Autoaggregation of probiotic strains appeared to be related to adhesion to intestinal epithelial cells (Boris et al., 1997; Del Re et al., 2000; Reid et al., 1988). The autoaggregation percentage was measured by the sedimentation rate. Result showed that the isolate could autoaggregate itself and the autoaggregation percentage increased from 7.8% to 23.29% during 2-20 h (Figure 7). Compared with other probiotic strains, autoaggregation ability of the isolate was very normal. The percentage of autoaggregation of Bifidobacteria.animalis subsp.lactic BB12 and Lactobacillus casei Shirota were respectively 36.7% and 17.9% (Yong et al., 2010).

Coaggregation assay

Coaggregation abilities may form a barrier that prevents colonization by pathogenic microorganisms (Boris et al., 1997; Del Re et al., 2000; Reid et al., 1988). Coaggregation with pathogens, may constitute an important host defense mechanism against infection (Rickard et al., 2003). In the study, coaggregation of the isolate with seven enteropathogens was examined. Results showed that the isolate coaggregated seven enteropathogens and coaggregation percentage would increase with the prolongation of incubation time. After 20 h of incubation of a mixed suspension (Figure 8), the isolate coaggregated the enteropathogens with the high percentage for V. parahaemolyticus (31.21%) and L. monocytogenes (29.44%), the middle coaggregation percentages for Shigella (24.36%), S.aureus (24.41%) and P. vulgaris (20.99%), and the low coaggregation percentages for E. coli O157 (10.74%) and S.typhimurium (16.49%). The autoaggregation percentage was higher than the coaggregation percentage of seven enteropathogens at 2 h, 4 h, 6 h. But at 20 h, the percentage of coaggregation with V. parahaemolyticus (31.21%), L. monocytogenes (29.44%), Shigella (24.36%) and S.aureus (24.41%) were higher than isolate itself (Figure 8).

The abilities of bacterial autoaggregation and coaggregation were beneficial properties, which were respectively related to cell adherence and inhibitation against pathogen, and played an important role in intestinal tract (Jankovic et al., 2003). The isolate could have the ability of aggregating itself and coaggregating other bacteria, which could be helpful for the healthy of fish in aquaculture.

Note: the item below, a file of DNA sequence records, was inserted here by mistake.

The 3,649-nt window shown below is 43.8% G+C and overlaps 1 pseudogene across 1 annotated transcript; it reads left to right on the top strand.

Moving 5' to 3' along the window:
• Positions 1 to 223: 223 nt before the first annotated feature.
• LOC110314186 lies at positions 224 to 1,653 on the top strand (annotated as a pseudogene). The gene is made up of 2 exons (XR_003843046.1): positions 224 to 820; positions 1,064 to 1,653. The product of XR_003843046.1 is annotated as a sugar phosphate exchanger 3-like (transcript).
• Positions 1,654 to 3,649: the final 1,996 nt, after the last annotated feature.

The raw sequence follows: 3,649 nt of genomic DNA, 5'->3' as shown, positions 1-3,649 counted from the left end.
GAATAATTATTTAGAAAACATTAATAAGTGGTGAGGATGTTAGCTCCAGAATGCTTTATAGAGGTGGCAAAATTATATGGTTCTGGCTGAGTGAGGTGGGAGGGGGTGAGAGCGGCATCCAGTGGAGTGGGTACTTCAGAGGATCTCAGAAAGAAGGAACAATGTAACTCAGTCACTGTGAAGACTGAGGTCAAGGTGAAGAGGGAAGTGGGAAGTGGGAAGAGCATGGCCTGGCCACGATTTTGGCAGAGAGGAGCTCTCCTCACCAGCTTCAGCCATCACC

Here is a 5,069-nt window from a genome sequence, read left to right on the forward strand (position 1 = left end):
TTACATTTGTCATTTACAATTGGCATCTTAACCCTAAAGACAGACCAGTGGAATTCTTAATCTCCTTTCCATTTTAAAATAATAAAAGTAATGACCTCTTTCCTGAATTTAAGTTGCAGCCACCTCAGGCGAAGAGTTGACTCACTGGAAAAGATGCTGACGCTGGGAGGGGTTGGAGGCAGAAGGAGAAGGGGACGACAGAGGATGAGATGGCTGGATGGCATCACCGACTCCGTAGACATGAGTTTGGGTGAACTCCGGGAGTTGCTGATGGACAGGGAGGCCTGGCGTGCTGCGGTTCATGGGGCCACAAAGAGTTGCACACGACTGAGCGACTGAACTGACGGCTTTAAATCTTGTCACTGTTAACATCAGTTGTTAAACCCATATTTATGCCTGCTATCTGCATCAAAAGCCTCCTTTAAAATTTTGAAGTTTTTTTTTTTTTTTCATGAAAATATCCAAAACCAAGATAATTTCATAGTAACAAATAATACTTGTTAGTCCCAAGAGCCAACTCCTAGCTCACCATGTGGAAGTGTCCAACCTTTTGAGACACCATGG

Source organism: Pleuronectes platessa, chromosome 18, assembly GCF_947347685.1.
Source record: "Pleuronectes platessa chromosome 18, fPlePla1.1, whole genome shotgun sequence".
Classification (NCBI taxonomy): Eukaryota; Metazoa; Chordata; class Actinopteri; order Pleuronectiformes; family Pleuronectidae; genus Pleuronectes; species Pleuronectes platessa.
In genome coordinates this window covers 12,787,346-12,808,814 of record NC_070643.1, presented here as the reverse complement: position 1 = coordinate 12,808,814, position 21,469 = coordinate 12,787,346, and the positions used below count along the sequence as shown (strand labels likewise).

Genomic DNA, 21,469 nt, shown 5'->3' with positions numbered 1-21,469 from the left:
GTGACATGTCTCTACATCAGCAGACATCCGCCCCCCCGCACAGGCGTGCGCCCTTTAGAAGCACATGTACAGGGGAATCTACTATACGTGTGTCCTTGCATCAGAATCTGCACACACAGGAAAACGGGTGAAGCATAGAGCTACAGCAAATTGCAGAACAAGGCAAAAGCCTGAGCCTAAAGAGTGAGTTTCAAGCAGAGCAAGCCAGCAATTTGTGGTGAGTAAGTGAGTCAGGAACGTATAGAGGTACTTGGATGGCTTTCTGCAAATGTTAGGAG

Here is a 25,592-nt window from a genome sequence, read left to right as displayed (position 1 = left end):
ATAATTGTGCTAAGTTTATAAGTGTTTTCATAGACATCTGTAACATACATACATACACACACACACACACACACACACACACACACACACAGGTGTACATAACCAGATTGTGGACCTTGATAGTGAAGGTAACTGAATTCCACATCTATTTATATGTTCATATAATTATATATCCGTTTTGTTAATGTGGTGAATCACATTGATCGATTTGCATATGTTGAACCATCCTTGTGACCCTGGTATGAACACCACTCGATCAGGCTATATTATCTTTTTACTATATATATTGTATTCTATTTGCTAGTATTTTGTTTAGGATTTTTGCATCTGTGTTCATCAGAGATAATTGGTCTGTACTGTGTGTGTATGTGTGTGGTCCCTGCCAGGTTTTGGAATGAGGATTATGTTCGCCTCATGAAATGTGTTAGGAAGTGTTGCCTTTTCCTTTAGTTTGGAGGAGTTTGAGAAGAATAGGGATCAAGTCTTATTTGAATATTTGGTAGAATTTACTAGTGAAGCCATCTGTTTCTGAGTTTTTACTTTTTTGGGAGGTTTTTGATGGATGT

Antimicrobial activity assay

The ability to inhibition against pathogenic bacteria is used to select potentially probiotic bacteria. In this experiment, the indicator strains contained Gram-positive bacteria, Gram-negative bacteria and Fungi. The supernatant of the isolate didn't showed inhibition to L. monocytogenes, L. lactis subsp.cremoris, A.niger, most effectively inhibition toward E.coli O157, S. typhimurium, B. subtilis, p.vulgaris, V. parahaemolyticus, V. alginolyticus, V. harveyi and Shigella, low inhibition toward S. aureus, as can be seen from Table 3. The metabolite of LAB, such as H2O2, ethanoic acid, lactic acid and lactein were found to inhibit a wide variety of pathogens (Ocana et al., 1999). But it needed to be studied which metabolite played an important role in inhibiting pathogens for the isolate.

Conclusion

In this study, the strain of lactic acid bacteria, Leuconostoc lactis, isolated from marine fish, could be better adaptive to survivorship and colonization in the intestinal tract in accordance with its aggregation ability and tolerance for pH, bile, trypsinase and pepsin conditions. The inhibition effect on the growth of pathogens, the antibiotic little susceptibility and coaggregation assay indicated its potentially probiotic properties. The above result indicated that the isolate, Leuconostoc lactis, could be used as the perspectival strain for probiotics in marine aquaculture.

Submitted: May 25, 2011;

Approved: June 5, 2012.

All the content of the journal, except where otherwise noted, is licensed under a Creative Commons License CC BY-NC.

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  • Send correspondence to
    X. Dai
    College of Life Sciences, China Jiliang University
    258 Xueyuan Street, Xiasha
    310018 Hangzhou, People's Republic China
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Publication Dates

  • Publication in this collection
    15 Nov 2013
  • Date of issue
    Sept 2013

History

  • Received
    25 May 2011
  • Accepted
    05 June 2012